It’s important that brokers are always very clear and reasonable with the buyers. Don’t say what you can’t verify. Always give a disclaimer that you’re not the seller and can never be too sure of the answer you’re requested to give, and never give a complete vote of confidence in a seller even if you’ve closed a deal with him or her before.
As a broker, the most important thing to focus on is ensuring the procedure is as secure as possible for both the buyer and the seller. The reason you must do this is if anything goes wrong in the transaction, you’d be in a lot of trouble.
Always ensure the trade process is secure, and even if you want to stand by your seller, remember the buyer’s financial security is far more important since nothing must go wrong with the transaction.
15). Unreasonable Contract Terms:
Asides just disagreeing on the transaction procedure, the terms of the contract can thwart a negotiation that appeared to be going fine.
Some sellers may put ridiculously indemnifying financial penalties that the buyer stands to pay if they do not completely adhere to the terms of the contract. They could further include an option stating that if for any reason they feel the contract has been violated or they are not comfortable with the transaction, they have a right to fine the buyer a certain amount of money.
As a buyer, if you see anything like this, negotiate to get it off the SPA or make it mutually exclusive. So that the seller is completely and irrevocably held to exactly the same terms with no form of preferential treatment, and the buyer can at his or her own discretion also fine the seller ridiculously if they feel there’s something wrong with the transaction.
Some SPAs also contain terms that say the risk of the cargo is transferred to the buyer as soon as it sails. If you opted for a CIF transaction, never agree to that, as that is only applicable in a FOB transaction. With a CIF transaction, the risk of the cargo remains with the seller until a successful delivery and completion of a successful QnQ test at the Port of Discharge.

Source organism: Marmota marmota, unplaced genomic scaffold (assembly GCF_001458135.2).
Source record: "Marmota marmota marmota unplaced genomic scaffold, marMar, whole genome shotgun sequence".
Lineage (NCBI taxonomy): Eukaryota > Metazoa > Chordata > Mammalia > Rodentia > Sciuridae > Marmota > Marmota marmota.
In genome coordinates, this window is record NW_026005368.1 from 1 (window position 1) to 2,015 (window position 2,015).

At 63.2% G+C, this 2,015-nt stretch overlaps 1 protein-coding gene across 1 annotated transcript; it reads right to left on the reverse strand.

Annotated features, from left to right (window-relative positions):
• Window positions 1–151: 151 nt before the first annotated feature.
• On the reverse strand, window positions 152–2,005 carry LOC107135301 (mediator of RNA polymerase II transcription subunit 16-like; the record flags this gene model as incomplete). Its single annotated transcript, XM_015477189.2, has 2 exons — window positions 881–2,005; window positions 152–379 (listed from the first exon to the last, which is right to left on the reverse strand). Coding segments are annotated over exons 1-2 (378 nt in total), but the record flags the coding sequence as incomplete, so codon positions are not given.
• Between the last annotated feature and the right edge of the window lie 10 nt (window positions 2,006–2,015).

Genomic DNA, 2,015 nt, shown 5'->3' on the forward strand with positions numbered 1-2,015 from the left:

Also get both banks to be in on the financial penalties, so that if either party defaults, the power to either lose or gain the penalty sum will strictly be in the hands of their banks. But if both parties don’t want their banks to handle it, then it should be completely off the SPA, because court litigations could lead you to nowhere after many years.
Some sellers cannot get products to supply, and so, use contracts to swindle buyers. Some buyers too cannot perform, and so use contracts to swindle sellers. While there are many other terms that ruin a contract before it takes off, carefully going through the SPA—preferably with the help of a highly experienced lawyer largely focused on the oil and gas industry—before committing to any transaction is extremely important.
If something in the contract makes you uncomfortable, negotiate a safer landing ground. If you’re not being unreasonable as a buyer and it appears the seller either doesn’t care about your opinion on the contract, is unwilling to shift to mutually safer grounds, or is outrightly malicious, walk away from the transaction immediately.
To Sum It Up
Buying crude oil from Nigeria on OFF-OPEC terms is an extremely difficult process. The second you think you’ve got the right crude oil seller, you realise there’s a problem somewhere, and you’re back to square one. The reality is no seller is truly guaranteed of a next shipment since anything can happen at any time, and so when planning, every buyer must always put that into consideration.
Your financial security as a buyer is more important than anything else. And using experienced hands to ensure the procedure—while being what is accepted in the industry—is also safe for you the buyer, is extremely important.
Many more reasons cause OFF-OPEC crude oil transactions to fail in Nigeria, but above all else, these are some of the most common reasons.
What are your thoughts on these 15 reasons OFF-OPEC crude oil transactions fail in Nigeria? Let me know by leaving a comment below.
This article has been updated for better clarity of content
An Important Point